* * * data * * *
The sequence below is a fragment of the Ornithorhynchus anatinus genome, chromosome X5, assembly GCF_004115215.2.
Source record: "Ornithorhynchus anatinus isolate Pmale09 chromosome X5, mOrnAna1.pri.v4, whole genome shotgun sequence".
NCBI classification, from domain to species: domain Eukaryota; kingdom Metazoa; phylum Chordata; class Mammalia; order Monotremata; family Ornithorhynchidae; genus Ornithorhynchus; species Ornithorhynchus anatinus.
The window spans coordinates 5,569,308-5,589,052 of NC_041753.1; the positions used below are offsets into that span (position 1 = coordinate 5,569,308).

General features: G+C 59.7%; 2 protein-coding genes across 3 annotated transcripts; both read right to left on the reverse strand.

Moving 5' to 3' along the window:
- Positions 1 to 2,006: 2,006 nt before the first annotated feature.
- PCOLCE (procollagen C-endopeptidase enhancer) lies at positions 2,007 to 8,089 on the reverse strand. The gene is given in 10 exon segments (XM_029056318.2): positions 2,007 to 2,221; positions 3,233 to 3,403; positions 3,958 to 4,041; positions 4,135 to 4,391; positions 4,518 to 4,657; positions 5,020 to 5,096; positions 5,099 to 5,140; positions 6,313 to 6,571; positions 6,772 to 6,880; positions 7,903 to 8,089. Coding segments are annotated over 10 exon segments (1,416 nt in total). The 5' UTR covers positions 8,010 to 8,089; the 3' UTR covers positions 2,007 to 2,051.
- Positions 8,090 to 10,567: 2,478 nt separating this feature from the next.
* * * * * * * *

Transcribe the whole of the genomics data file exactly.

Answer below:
The sequence below is a fragment of the Ornithorhynchus anatinus genome, chromosome X5, assembly GCF_004115215.2.
Source record: "Ornithorhynchus anatinus isolate Pmale09 chromosome X5, mOrnAna1.pri.v4, whole genome shotgun sequence".
NCBI classification, from domain to species: domain Eukaryota; kingdom Metazoa; phylum Chordata; class Mammalia; order Monotremata; family Ornithorhynchidae; genus Ornithorhynchus; species Ornithorhynchus anatinus.
The window spans coordinates 5,569,308-5,589,052 of NC_041753.1; the positions used below are offsets into that span (position 1 = coordinate 5,569,308).

General features: G+C 59.7%; 2 protein-coding genes across 3 annotated transcripts; both read right to left on the reverse strand.

Moving 5' to 3' along the window:
- Positions 1 to 2,006: 2,006 nt before the first annotated feature.
- PCOLCE (procollagen C-endopeptidase enhancer) lies at positions 2,007 to 8,089 on the reverse strand. The gene is given in 10 exon segments (XM_029056318.2): positions 2,007 to 2,221; positions 3,233 to 3,403; positions 3,958 to 4,041; positions 4,135 to 4,391; positions 4,518 to 4,657; positions 5,020 to 5,096; positions 5,099 to 5,140; positions 6,313 to 6,571; positions 6,772 to 6,880; positions 7,903 to 8,089. Coding segments are annotated over 10 exon segments (1,416 nt in total). The 5' UTR covers positions 8,010 to 8,089; the 3' UTR covers positions 2,007 to 2,051.
- Positions 8,090 to 10,567: 2,478 nt separating this feature from the next.